Bible Archaeology

Biblical Waters: Can the Jordan River Be Saved?

Nat Geo has a look.

With the swelling ranks of Syrian refugees in Jordan, an overstressed river is at risk of going dry.

Aerial photo of the Jordan River.

The Jordan River, seen here, is now mostly saline water and liquid wastes.

Rest here.

 

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Bible Archaeology

Ancient Papyri Discovered at Luther College

And some rare early Christian document are among the finds:

In January, nine papyri documents almost 2,000 years old were discovered by a student in the Luther College library archives, where they had remained hidden in a cardboard box for decades.

Luther sophomore Brittany Anderson was conducting a routine inventory of the papers of the late Orlando W. Qualley, longtime professor of classics and dean of the college, when she came across the nine ancient documents among Qualley’s letters and journals donated to the college in the 1980s. The papyri—one of which, a libellus, is especially rare—date from the first to the fifth centuries A.D. and were apparently purchased by Qualley from an antiquities dealer when he was part of a University of Michigan archaeological excavation at Karanis, south of Cairo, in 1924-25.

“Luther College is incredibly fortunate to have in its possession the Qualley papyri, especially the libellus, a rare and invaluable find from the early centuries of Christian history,” said Philip Freeman, Qualley Chair of Ancient Languages at Luther. “As soon as they are properly preserved, we hope to display all the papyri in our library for everyone to see. They provide a great opportunity for our students to examine a genuine piece of the ancient world.”

The nine papyri, written in ancient Greek, measure from 5 to 20 centimeters in length and are in remarkably good shape, though all are fragmentary and quite fragile. Papyrus was the primary writing medium of the ancient world and was made from the interwoven fibers of the papyrus plant, which grows along the banks of the Nile River.

Upon finding the documents, Anderson contacted the Luther Classics Department faculty, who examined the papyri and in turn contacted the Papyrus Collection staff at the University of Michigan, one of the leading centers of papyrus study in the world, for help in identifying and analyzing the discoveries. Several are accounting documents, but papyrologist Graham Claytor immediately identified one as a libellus dating from the first great Roman persecution of Christians beginning under Emperor Decius in the year 250.

Decius issued a decree that year ordering all inhabitants of the empire to offer a sacrifice to the gods as a show of loyalty. A libellus was a document given to a Roman citizen to confirm the performance of such a sacrifice. Christians were forbidden by their beliefs from performing these sacrifices and were thus subject to arrest, torture and execution for refusing to obey the emperor’s decree. Pope Fabian was among those who refused to sacrifice and was subsequently killed by the Roman authorities.

The Luther College libellus bears the name of Aurelius Ammon, a servant of the well-attested Aurelius Appianus, a leading citizen of Alexandria, Egypt. It declares that Aurelius Ammon has sacrificed “in accordance with the orders” of the emperor. The papyrus was probably part of a collection made in ancient times from the village of Theadelphia in Egypt’s Fayum region. Only a few of these rare documents have been uncovered, and they are currently housed in research libraries in Hamburg, Berlin, Manchester, Florence, and the University of Michigan. Now Decorah, Iowa, joins the list.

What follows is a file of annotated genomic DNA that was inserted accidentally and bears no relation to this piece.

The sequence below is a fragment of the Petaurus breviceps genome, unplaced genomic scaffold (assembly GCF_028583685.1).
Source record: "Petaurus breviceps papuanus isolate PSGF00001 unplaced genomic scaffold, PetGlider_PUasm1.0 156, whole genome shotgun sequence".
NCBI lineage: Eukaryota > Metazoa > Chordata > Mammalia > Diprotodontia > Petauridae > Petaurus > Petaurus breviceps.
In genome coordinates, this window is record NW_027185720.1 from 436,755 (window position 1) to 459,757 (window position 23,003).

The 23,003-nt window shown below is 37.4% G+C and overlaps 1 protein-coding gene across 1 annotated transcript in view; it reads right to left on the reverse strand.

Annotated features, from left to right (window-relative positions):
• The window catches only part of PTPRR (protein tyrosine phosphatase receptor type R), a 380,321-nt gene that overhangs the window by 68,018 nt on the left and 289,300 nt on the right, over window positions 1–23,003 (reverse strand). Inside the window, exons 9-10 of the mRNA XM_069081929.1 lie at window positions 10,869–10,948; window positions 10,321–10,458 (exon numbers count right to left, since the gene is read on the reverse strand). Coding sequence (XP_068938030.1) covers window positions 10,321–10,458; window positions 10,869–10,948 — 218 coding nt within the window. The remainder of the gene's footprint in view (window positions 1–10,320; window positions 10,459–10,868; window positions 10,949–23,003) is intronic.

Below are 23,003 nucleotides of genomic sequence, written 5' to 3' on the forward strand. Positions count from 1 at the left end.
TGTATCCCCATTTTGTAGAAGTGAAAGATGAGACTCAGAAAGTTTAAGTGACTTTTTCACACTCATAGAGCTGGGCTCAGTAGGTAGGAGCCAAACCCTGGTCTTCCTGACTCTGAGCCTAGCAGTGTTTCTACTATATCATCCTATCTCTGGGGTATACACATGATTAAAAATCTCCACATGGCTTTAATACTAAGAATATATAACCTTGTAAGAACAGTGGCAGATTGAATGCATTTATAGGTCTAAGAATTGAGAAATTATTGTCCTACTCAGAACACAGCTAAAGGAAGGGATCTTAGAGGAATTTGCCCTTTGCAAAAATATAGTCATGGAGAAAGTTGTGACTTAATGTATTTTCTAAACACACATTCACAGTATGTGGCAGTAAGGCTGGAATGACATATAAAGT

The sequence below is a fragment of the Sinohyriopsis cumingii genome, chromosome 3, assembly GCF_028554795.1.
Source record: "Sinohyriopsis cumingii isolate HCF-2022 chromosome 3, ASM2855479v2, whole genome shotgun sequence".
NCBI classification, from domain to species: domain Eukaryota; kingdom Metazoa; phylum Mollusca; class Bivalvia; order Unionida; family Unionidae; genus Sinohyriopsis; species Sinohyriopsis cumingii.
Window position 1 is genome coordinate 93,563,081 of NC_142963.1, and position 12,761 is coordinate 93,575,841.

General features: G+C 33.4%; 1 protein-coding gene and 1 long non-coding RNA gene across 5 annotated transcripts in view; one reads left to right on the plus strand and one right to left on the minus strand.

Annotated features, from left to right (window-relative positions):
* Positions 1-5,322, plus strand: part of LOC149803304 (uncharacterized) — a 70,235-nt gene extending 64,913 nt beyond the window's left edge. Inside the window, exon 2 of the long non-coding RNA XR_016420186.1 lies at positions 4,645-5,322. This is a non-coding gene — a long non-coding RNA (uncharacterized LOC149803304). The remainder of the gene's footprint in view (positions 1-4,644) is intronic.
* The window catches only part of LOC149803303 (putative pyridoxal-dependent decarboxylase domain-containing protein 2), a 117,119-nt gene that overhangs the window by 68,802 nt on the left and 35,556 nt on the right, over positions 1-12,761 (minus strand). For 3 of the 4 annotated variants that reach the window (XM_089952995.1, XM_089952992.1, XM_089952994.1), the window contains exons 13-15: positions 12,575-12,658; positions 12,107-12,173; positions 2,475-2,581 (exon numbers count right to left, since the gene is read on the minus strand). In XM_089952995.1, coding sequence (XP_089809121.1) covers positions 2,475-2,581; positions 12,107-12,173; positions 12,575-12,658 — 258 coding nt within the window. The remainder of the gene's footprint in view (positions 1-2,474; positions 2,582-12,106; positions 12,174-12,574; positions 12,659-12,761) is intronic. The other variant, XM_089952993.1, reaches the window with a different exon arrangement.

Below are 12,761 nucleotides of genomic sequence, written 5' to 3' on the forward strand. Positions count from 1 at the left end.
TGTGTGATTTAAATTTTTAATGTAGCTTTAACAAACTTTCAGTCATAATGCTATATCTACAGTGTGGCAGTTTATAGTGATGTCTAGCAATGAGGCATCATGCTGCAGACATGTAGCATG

Luther College plans to work with the University of Michigan to preserve all the Qualley papyri and make them available online in digital format to scholars and people around the world.

 

Church

Men Banned from Becoming Queen…

as 700 years of law redrafted ahead of gay marriage. You just can’t make this stuff up!

Men are to be banned from becoming Queen or Princess of Wales as part of an unprecedented effort to rewrite more than 700 years of law to prevent unintended consequences of gay marriage.

Even a 14th Century act declaring it high treason to have an affair with the monarch’s husband or wife is included in the sweeping redrafting exercise.

Civil servants have drawn up a list of scores of statutes and regulations dating back as far 1285 to be amended or specifically excluded when the Government’s Same-Sex Marriage Act comes into force next month.

Under proposals to be debated by MPs and Peers as early as next week, terms such as “widow” will be deleted or reworded in legislation covering topics as diverse as seamen’s pensions and London cab licences to take account of the new definition of marriage.

References to mothers, fathers, husbands and wives are also to be amended to avoid future confusion.

Rest here.

Avoid confusion?! More like creating it.

The order makes clear that a clause in the Act giving gay and heterosexual   marriage the same legal effect does not apply to the rights of anyone “who marries, or who is married to, the King Regnant, to the title of Queen”.

It also makes clear that were a future Prince of Wales to marry a man his husband could not be called Princess of Wales.

More immediately, the order rules out the possibility of Dukes, Earls and   other male peers who marry other men making their husbands Duchess, Countess or Lady…